A selfless nine-year-old boy refused birthday presents and asked his friends to bring donations to his local FOODBANK instead.
Kind-hearted Toby Vogelbusch shunned the traditional showering of gifts at his party in favour of helping the needy – and was inundated with a trolley load of items.
His proud family say he came up with the idea himself after hearing about the startling shortages at the Camborne Pool and Redruth Foodbank which has had its lowest stock in years.
And this week Toby, of St Erith, Cornwall, handed over a full range of cans, pasta, cereals and other much-needed supplies to grateful foodbank co-ordinator Don Gardner at its HQ in Centenary Methodist Chapel in Camborne.
Toby’s mum Simone Kloos-Parris, 35, who has one other daughter Betty, three, said: “Everybody has been so helpful and supportive and some of the children at the party even handed over gift bags full of food.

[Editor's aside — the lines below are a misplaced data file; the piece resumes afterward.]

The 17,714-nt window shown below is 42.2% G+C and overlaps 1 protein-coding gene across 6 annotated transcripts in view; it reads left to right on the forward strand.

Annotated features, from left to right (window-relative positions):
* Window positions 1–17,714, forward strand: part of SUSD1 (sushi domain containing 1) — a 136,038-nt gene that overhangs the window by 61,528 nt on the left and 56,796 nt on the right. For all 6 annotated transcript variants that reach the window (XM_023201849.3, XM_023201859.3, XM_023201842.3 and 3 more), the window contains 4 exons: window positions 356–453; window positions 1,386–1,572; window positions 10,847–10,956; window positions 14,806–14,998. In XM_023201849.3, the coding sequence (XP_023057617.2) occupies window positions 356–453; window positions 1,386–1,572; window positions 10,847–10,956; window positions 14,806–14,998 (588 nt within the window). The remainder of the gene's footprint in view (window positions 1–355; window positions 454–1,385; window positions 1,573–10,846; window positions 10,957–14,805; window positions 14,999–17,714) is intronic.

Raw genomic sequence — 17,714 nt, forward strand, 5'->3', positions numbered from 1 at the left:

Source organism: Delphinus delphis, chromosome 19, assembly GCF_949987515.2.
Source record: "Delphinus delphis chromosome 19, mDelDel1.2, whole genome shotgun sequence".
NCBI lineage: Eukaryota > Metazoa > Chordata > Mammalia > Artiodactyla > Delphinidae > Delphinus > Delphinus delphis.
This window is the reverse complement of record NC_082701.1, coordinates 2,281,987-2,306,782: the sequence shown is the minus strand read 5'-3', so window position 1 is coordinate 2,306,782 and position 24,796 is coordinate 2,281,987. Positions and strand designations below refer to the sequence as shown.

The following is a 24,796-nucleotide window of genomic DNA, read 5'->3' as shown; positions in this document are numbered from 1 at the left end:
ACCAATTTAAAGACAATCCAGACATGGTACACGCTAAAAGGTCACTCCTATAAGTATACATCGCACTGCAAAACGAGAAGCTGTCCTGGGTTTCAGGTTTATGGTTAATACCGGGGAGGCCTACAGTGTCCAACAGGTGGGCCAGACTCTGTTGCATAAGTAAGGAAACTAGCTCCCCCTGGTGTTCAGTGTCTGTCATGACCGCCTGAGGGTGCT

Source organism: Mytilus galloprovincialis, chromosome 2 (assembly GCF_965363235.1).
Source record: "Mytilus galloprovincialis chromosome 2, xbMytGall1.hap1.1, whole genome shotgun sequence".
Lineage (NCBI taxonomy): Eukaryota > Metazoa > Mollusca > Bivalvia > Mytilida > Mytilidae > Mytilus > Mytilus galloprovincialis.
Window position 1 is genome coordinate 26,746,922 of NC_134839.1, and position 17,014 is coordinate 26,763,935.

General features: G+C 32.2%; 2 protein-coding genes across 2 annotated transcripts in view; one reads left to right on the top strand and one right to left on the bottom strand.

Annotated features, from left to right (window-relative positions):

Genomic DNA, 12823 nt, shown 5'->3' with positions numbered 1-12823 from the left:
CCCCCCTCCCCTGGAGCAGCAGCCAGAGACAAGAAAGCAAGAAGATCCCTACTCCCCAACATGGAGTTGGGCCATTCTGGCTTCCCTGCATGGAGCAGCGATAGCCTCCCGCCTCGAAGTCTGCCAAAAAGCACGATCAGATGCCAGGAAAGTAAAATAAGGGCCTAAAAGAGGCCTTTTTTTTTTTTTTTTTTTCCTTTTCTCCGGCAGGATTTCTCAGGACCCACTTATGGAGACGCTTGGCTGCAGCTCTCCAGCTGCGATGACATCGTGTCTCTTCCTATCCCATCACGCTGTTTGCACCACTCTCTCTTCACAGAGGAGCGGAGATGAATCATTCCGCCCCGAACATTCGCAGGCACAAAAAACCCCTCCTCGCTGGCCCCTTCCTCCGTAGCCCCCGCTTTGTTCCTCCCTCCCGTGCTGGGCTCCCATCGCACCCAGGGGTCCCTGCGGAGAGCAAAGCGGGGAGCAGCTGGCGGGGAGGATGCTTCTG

“We’re going to help the foodbank more in the future and Toby is hoping his friends take inspiration and do the same at their parties in the future.”
Toby’s step father Josiah Parris, 39, added: “We heard about the foodbank being dangerously low on food in the local media and Toby decided that he wanted to get behind the cause and help out as the work they do in the community is brilliant.
“We’re so proud of Toby and all his friends for getting behind his idea.”
“He is a very generous boy anyway but this was especially nice.”
Camborne, Redruth and Pool foodbank goes through 80,000 tins of beans a year and usually has between 300-400 tins of beans in stock.
However, last month just three tins of beans sat on the shelf.
Don said; “We have had to cut down on what we give out.
“It’s horrible trying to say to people you can’t have any food, stock is at its lowest it has been in four years.”
Don said he thinks the main issue stock is at its lowest is because the general public see the food bank collection bins in supermarkets and schools so much that they have become dismissive of them.
“We have had families with eight or nine children and it’s very difficult to feed them,” he said.
“We would treat a child as if they need as much as a parent but we can’t do that anymore until stocks come back up.”
Don said parents coming into the foodbank have to go without food sometimes in order to feed their children.
The foodbank provides over 10,000 meals a month and six weeks ago in one hour, provided 1,200 meals for those in need.